Under a white London sky in October 2019, I entered the deep red interior of Alexa Karolinski and Ingo Niermann’s exhibition Army of Love at Auto Italia South East. Two wall- wide films were playing in conjoined spaces. The first, Army of Love (2016), is a kind of documentary-campaign for the larger Army of Love, filming participants as they conduct various exercises of physical affection inside a Berlin spa. The next, Oceano de Amor (2019), was produced in Cuba and debuted in this exhibition. Set on the shore of an ocean, a new set of participants imagine the possibilities of an automated future in which the distribution of love is the only form of work.
The Army of Love is a highly utopian project and yet its basis lies in a series of practical elements. In the dark of the exhibition space, a pile of take-home sheets offered the Army’s ‘code of ethics’, an ever-evolving set of guidelines for participation. It begins: ‘The Army of Love offers unconditional, encompassing love—care, desire, sex, and respect—to all who need it.’ At the same time, ‘No matter how many people are suffering from physical or mental loneliness, it does not make love per se a good deed. To be loved wrongly can be just as annoying or painful as not to be loved enough.’ The code continues for four pages.
Arriving to this project with some skepticism and a number of questions, I spent time speaking with Ingo Niermann about the Army of Love’s timeline as well as its possible future implications.
Where did the Army of Love begin?
It started with a short story in 2006. It was actually a really silly commission for a gallery in Berlin. It was for a summer group show titled Once Upon a Time in the West. The only way for me to deal with this kind of invitation is to take it even more seriously than they would expect.
The gallerists had just bought a villa in Zehlendorf, a very traditional, bourgeois suburb of Berlin. This villa suburbia blossomed around 1900 when they built an S-Bahn stop. It struck me that this was kind of like the film Once Upon a Time in the West (1968), with the railway. They showed me the house and they said, ‘down here will be the party basement.’
In the story I imagined all of the artists in the show hanging out in this basement. They party hard and then they start thinking: what could be next; what could be the new challenge in their lives as fairly well-established mid- career artists? And this conversation ends up on love, a new understanding of love. The story ended with ‘to be continued.’ The gallery never published it.
Later, in 2013, you published the story under the title The Completists. Could you describe completism?
The ideological skeleton of the Army of Love is what I call completism. It came from this thinking around redistribution, of equality, of justice; of pushing these further than current notions. My problem with communism is not that it’s too radical, but that it has not been thought radically enough. Completism adds to the redistribution of material goods with the redistribution of sensual love. In 2013 I went public with the idea of completism. At that point I had started writing the novel Complete Love.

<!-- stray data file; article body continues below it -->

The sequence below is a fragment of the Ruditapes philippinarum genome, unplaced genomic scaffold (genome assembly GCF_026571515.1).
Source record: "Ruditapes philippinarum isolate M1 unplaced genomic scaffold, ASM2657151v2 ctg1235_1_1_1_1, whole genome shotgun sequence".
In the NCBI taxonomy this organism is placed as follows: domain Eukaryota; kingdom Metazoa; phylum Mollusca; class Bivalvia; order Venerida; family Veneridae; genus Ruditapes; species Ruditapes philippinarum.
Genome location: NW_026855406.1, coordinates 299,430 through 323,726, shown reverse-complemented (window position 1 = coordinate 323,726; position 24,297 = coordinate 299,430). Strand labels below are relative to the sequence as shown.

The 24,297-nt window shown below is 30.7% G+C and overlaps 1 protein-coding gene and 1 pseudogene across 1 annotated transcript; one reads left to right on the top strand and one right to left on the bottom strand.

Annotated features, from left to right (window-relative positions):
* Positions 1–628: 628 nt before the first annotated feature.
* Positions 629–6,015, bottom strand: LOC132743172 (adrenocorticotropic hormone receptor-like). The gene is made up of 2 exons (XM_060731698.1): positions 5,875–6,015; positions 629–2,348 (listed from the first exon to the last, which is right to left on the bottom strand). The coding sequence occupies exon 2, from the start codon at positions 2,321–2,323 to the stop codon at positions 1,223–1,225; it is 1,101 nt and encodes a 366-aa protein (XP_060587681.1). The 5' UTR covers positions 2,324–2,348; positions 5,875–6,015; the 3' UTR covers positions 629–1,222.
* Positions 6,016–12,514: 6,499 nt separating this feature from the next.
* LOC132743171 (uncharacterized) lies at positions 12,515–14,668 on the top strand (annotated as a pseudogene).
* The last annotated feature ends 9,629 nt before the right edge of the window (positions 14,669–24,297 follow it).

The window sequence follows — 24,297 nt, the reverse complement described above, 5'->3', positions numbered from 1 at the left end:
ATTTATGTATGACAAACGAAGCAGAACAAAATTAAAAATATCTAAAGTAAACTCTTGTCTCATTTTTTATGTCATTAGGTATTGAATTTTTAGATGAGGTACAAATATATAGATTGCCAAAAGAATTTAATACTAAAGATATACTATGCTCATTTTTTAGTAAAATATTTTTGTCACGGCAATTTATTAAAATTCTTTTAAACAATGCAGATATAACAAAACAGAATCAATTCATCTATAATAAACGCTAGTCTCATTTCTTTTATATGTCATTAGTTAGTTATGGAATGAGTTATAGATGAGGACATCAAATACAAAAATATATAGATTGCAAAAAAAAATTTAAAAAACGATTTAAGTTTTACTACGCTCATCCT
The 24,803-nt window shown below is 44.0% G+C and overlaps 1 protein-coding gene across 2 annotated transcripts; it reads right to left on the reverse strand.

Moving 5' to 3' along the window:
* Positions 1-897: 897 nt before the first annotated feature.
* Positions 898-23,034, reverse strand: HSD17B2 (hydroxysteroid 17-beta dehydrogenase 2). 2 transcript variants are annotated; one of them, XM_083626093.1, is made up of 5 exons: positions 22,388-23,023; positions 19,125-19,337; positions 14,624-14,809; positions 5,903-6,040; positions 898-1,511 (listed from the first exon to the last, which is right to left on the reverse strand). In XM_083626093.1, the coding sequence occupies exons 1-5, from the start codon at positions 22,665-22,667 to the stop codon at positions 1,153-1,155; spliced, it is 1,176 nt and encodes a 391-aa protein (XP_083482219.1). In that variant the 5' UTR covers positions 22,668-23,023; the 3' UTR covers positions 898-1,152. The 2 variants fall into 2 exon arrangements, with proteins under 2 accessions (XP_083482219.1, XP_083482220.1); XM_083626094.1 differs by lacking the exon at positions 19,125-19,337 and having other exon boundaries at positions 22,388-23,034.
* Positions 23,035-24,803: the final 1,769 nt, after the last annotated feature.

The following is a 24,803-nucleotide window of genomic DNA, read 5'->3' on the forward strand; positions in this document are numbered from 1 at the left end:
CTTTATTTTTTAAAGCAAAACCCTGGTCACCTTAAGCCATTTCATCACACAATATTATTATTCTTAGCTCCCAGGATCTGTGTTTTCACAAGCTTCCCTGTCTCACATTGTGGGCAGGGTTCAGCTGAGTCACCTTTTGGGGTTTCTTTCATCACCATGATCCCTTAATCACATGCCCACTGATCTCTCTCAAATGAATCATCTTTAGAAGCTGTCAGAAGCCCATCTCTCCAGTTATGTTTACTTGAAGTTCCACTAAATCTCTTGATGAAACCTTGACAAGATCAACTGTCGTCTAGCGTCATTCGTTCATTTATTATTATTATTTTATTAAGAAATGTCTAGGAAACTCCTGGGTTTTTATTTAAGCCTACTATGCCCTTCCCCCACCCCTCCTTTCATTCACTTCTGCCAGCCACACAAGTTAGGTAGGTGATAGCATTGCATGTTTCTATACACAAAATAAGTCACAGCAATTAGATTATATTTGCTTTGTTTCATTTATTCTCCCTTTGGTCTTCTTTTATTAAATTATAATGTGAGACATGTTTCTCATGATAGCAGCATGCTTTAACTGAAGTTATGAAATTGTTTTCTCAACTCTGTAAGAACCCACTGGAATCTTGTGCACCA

How did the film then come about?
When I was about to publish the novel, I got invited to participate in the Berlin Biennale. I wanted to somehow enact the novel. I was thinking of this particular square at the centre of Berlin, Alexanderplatz. The original plan was to realise a camp completely at the centre of this highly commercialised zone, but it became logistically complicated. We were trying to stay too close to the novel. So we decided to do something simple: a promotion video for the Army of Love. With filmmaker Alexa Karolinski, I realised this film in a spa in Berlin. About a month later, for the Wiesbaden Biennale, artist Dora García and I organised the first two-day recruitment and training. It also ended up in a spa. These recruitments became a practice.
You developed the training format after you'd made the film?
It happened in parallel. The shooting of the film was the first implementation of the Army of Love. We sent an email around briefly describing the project, and asking people to come together if they could identify with this idea, to join and experiment on this. People brought up ideas of what this could actually be. Tarren Johnson, a choreographer, proposed some exercises.
While we were still editing the film, I was working with Dora García on the recruitments. Through workshops we started gathering some exercises. Everything is taken from someone from a particular context.
How many people are in the Army of Love now? How is it maintained?
I would say that the Army of Love still doesn’t exist in a proper sense. At the core it exists with maybe ten to fifteen people who identify enough, know enough, are aware of the complexity of the whole thing, and are motivated to do recruitment training. In this group there are some sex activists with disabilities, some people who have a background in different kinds of therapeutical work, in dance, in social work, in film or in art. This is not a solid entity. I think it’s a very complex enterprise.
From the beginning you’ve used this vocabulary of war, of the army, with recruitments and training camps. Why is this necessary? I’m especially curious about the ‘code of ethics’.
The idea is to be armed with love. With the term ‘army’ I wanted to get away from ideas of the summer of love, free love, hippy love, free hugs, all you need is love. I’m very skeptical of this. I see the violent implications of love. It’s also why I’m reluctant to establish the Army of Love to the full extent.
You have to be very aware, in so many ways, that you actually cannot be aware of all the things that can go wrong, so you have to drill yourself. It requires a willingness to intuitively do the right thing, through training. This is what the code of ethics is about.